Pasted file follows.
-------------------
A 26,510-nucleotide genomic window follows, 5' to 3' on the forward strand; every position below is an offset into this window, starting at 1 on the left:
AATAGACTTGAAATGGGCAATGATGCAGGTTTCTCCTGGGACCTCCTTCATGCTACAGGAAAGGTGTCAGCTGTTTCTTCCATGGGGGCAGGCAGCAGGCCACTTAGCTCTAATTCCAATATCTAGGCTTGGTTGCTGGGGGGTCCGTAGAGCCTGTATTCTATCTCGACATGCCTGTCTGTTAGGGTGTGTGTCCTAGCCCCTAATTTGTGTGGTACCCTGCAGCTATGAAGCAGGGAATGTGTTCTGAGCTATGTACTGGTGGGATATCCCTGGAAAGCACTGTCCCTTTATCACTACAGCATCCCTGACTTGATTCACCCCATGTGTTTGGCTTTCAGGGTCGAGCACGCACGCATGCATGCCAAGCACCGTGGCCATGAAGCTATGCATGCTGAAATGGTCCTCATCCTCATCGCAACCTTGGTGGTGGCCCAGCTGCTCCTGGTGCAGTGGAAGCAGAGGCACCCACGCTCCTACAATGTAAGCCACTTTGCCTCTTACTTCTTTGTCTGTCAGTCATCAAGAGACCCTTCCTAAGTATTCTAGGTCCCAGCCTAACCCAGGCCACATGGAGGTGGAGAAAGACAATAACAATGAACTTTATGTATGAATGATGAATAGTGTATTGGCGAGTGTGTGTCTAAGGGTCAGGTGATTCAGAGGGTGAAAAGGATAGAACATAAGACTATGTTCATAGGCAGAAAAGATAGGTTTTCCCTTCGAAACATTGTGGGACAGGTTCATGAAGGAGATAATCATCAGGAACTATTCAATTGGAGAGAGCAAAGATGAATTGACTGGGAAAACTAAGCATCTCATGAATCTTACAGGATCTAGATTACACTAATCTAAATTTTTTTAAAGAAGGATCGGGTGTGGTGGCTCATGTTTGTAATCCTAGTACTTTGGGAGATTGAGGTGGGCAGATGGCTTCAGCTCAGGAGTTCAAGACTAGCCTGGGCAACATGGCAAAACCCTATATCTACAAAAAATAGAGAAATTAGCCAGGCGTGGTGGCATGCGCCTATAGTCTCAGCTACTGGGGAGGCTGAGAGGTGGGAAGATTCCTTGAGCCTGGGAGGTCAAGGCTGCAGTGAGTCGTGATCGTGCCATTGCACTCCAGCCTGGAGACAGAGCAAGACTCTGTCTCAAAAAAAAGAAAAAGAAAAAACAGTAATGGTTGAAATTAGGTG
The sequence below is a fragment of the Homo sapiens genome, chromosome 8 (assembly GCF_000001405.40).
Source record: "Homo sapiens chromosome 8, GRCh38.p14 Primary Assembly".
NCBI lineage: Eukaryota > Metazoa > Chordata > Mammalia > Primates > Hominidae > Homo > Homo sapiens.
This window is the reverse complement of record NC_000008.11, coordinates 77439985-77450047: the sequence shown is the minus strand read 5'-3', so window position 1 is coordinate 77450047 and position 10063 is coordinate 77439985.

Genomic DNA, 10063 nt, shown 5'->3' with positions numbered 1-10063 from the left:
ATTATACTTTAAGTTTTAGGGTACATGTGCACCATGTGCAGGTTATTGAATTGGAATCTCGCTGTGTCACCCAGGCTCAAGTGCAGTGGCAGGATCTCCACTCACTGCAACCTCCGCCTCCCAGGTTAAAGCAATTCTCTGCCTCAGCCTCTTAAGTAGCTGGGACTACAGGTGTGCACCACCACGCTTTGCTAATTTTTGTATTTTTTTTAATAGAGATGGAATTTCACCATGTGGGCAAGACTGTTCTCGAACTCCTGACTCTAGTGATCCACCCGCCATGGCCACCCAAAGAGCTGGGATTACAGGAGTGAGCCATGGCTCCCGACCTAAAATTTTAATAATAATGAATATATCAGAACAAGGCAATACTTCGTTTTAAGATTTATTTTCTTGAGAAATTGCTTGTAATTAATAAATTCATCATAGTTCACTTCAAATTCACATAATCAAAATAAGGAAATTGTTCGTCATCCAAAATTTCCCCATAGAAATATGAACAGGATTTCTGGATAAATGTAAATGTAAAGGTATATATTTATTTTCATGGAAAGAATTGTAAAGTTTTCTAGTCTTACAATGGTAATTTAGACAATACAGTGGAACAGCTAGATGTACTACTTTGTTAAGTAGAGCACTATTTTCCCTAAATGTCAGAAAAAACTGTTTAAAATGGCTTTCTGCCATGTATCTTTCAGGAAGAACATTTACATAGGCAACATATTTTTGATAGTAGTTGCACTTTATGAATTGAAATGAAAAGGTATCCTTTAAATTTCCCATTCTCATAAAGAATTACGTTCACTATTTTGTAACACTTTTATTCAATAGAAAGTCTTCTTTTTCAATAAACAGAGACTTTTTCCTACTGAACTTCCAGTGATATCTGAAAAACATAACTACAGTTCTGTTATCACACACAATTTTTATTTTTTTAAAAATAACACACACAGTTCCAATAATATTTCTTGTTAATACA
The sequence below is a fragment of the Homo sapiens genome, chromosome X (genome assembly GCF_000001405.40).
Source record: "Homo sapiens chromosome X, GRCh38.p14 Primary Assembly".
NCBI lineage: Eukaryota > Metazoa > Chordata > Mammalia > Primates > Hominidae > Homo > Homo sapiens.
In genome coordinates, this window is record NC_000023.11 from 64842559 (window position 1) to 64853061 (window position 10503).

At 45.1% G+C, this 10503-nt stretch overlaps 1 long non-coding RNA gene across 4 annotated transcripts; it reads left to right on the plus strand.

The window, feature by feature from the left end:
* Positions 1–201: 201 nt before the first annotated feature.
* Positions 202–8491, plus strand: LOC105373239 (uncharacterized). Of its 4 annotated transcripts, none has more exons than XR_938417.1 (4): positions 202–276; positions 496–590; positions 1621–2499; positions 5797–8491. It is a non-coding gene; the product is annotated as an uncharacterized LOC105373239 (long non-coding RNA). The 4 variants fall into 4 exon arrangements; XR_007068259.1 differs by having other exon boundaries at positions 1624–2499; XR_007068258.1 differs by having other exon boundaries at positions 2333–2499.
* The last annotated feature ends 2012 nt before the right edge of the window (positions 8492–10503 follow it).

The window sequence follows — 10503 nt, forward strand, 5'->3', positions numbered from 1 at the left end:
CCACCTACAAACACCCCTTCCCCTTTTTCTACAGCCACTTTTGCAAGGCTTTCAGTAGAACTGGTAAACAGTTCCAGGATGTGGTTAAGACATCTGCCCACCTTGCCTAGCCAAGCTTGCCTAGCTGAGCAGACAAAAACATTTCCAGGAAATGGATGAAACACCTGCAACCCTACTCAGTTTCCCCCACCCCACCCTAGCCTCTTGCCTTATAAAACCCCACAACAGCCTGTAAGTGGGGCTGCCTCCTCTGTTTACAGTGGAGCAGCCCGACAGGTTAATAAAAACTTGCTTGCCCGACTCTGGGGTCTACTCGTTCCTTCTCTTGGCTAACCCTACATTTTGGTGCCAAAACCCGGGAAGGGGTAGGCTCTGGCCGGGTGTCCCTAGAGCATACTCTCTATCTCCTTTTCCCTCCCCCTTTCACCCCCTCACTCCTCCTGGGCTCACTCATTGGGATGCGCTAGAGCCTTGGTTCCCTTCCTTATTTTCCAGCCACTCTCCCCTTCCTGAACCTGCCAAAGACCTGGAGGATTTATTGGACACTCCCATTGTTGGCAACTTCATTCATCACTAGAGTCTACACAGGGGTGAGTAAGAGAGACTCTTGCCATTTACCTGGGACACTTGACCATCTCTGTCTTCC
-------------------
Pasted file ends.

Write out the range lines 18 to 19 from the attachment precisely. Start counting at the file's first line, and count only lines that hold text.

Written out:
The window sequence follows — 10503 nt, forward strand, 5'->3', positions numbered from 1 at the left end:
CCACCTACAAACACCCCTTCCCCTTTTTCTACAGCCACTTTTGCAAGGCTTTCAGTAGAACTGGTAAACAGTTCCAGGATGTGGTTAAGACATCTGCCCACCTTGCCTAGCCAAGCTTGCCTAGCTGAGCAGACAAAAACATTTCCAGGAAATGGATGAAACACCTGCAACCCTACTCAGTTTCCCCCACCCCACCCTAGCCTCTTGCCTTATAAAACCCCACAACAGCCTGTAAGTGGGGCTGCCTCCTCTGTTTACAGTGGAGCAGCCCGACAGGTTAATAAAAACTTGCTTGCCCGACTCTGGGGTCTACTCGTTCCTTCTCTTGGCTAACCCTACATTTTGGTGCCAAAACCCGGGAAGGGGTAGGCTCTGGCCGGGTGTCCCTAGAGCATACTCTCTATCTCCTTTTCCCTCCCCCTTTCACCCCCTCACTCCTCCTGGGCTCACTCATTGGGATGCGCTAGAGCCTTGGTTCCCTTCCTTATTTTCCAGCCACTCTCCCCTTCCTGAACCTGCCAAAGACCTGGAGGATTTATTGGACACTCCCATTGTTGGCAACTTCATTCATCACTAGAGTCTACACAGGGGTGAGTAAGAGAGACTCTTGCCATTTACCTGGGACACTTGACCATCTCTGTCTTCC